Santa Clara initially brought claims under the California False Claims Act and California Unfair Competition Law in state court. After the Manufacturers removed the action to federal district court, Santa Clara amended its complaint for the first time. The district court granted the Manufacturers' motion to dismiss, but with leave to amend. Santa Clara's second amended complaint, now including claims for breach of the PPA, breach of the implied covenant of good faith and fair dealing, negligence and quantum meruit, fared no better than the first. The district court granted the Manufacturers' second motion to dismiss and denied as futile Santa Clara's subsequent motion for leave to file a third amended complaint. Santa Clara appeals only the district court's rejection of its PPA breach of contract claim on a third party beneficiary theory.
STANDARD OF REVIEW
"We review de novo the district court's dismissal of a complaint for failure to state a claim under Rule 12(b)(6)." Vasquez v. Los Angeles County, 487 F.3d 1246, 1249 (9th Cir. 2007). The interpretation of a contract is a mixed question of law and fact that we review de novo. Klamath Water Users Protective Ass'n v. Patterson, 204 F.3d 1206, 1210 (9th Cir. 1999).
We agree with Santa Clara that covered entities are intended direct beneficiaries of the PPA and have the right as third parties to bring claims for breach of that contract. We also conclude that allowing such suits under the PPA is consistent with Congress' intent in enacting the Section 340B program, even though the statute itself does not create a federal private cause of action. Finally, we reject the Manufacturers' argument that primary jurisdiction is appropriate.
Federal law controls the interpretation of the PPA, which is a "contract entered into pursuant to federal law and to which the government is a party," Smith v. Cent. Ariz. Water Conservation Dist., 418 F.3d 1028, 1034 (9th Cir. 2005), and which expressly provides that it "shall be construed in accordance with Federal common law," see PPA § VII(g).*fn7 "For guidance, we may look to general principles for interpreting contracts." Kennewick Irrigation Dist. v. United States, 880 F.2d 1018, 1032 (9th Cir. 1989). Among these principles, we interpret every part of a written contract with reference to the whole and give terms their ordinary meaning unless a contrary intent appears. See Klamath, 204 F.3d at 1210. When possible, we ascertain the intent of the parties from the contract itself. See id.
Under the federal common law of contracts, "[b]efore a third party can recover under a contract, it must show that the contract was made for its direct benefit -- that it is an intended beneficiary of the contract." Id. (emphasis added). "A promisor owes a duty of performance to any intended beneficiary of the promise, and 'the intended beneficiary may enforce the duty'" by suing as a third party beneficiary of the contract, whereas an "incidental beneficiary acquires 'no right against the promisor.'" Id. at 1211 n.2 (quoting Restatement (Second) of Contracts §§ 304, 315 (1979)). To qualify as an intended beneficiary, the third party "must show that the contract reflects the express or implied intention of the parties to the contract to benefit the third party." Id. at 1211 (citing Montana v. United States, 124 F.3d 1269, 1273 (Fed. Cir. 1997)). Although intended beneficiaries "need not be specifically or individually identified in the contract," they still must "fall within a class clearly intended by the parties to benefit from the contract." Id.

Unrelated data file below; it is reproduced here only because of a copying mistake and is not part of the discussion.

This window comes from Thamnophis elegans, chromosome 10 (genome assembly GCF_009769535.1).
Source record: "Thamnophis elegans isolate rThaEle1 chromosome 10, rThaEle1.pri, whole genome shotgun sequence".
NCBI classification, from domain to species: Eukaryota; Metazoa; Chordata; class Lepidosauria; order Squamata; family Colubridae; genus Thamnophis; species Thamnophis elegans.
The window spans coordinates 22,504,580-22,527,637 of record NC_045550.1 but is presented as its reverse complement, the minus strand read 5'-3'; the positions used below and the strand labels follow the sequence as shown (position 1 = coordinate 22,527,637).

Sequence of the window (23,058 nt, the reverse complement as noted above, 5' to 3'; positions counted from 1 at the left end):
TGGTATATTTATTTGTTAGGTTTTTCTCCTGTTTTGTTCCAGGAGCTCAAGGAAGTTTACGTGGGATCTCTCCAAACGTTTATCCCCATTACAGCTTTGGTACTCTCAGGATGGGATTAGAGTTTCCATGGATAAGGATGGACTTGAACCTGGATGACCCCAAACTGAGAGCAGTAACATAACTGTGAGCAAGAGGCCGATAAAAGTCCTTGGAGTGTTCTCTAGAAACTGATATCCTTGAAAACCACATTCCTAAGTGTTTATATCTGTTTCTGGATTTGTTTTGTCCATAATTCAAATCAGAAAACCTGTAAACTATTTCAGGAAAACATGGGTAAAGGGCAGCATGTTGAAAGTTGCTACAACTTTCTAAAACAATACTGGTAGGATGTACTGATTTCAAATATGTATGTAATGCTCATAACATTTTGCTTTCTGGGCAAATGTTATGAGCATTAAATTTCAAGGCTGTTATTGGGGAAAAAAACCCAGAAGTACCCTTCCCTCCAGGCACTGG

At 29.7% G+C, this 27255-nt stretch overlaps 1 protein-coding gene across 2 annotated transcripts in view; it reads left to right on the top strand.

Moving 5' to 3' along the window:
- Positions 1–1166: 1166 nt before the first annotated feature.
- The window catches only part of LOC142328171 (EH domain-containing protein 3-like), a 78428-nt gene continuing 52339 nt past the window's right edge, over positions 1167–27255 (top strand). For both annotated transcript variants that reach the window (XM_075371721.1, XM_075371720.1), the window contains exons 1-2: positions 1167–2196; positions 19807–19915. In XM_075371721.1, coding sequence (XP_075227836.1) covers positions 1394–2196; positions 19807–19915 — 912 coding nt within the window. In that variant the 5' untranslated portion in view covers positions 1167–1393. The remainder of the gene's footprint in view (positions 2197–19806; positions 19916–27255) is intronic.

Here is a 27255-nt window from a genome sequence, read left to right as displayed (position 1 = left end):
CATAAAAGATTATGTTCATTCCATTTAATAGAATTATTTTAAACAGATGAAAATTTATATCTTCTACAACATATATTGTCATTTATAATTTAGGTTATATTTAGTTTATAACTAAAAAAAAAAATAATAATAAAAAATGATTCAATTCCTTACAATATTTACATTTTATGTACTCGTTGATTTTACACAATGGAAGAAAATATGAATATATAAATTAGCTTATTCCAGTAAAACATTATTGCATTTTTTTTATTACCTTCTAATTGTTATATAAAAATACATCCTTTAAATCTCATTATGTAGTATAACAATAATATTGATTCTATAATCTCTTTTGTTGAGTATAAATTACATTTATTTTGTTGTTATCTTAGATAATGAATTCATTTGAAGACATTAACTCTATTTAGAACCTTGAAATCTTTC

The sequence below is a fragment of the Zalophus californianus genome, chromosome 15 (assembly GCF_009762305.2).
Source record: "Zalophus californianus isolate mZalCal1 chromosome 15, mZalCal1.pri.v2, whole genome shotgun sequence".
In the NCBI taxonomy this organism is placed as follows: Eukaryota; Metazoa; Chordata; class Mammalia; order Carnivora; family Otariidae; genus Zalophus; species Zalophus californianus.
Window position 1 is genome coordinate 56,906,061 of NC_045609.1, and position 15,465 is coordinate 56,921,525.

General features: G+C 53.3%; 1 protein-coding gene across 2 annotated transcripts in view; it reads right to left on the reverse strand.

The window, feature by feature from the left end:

Demonstrating third-party beneficiary status in the context of a government contract is a comparatively difficult task. See Smith, 418 F.3d at 1035; Kremen v. Cohen, 337 F.3d 1024, 1029 (9th Cir. 2003) (explaining that a "more stringent test applies"). We have explained that "[p]arties that benefit from a government contract are generally assumed to be incidental beneficiaries," rather than intended ones, and so "may not enforce the contract absent a clear intent to the contrary." See Orff v. United States, 358 F.3d 1137, 1145 (9th Cir. 2004), aff'd on other grounds, 545 U.S. 596 (2005) (quoting Klamath, 204 F.3d at 1211). This "clear intent" hurdle is not satisfied by a contract's recitation of interested constituencies, Klamath, 204 F.3d at 1212, "[v]ague, hortatory pronouncements," id., "statement[s] of purpose," Smith, 418 F.3d at 1037, "explicit reference to a third party," Orff, 358 F.3d at 1145, or even a showing that the contract "operates to the [third parties'] benefit and was entered into with [them] 'in mind,'" id. at 1147. Rather, we examine the "precise language of the contract for a 'clear intent' to rebut the presumption that the [third parties] are merely incidental beneficiaries." Id. at 1147 n.5.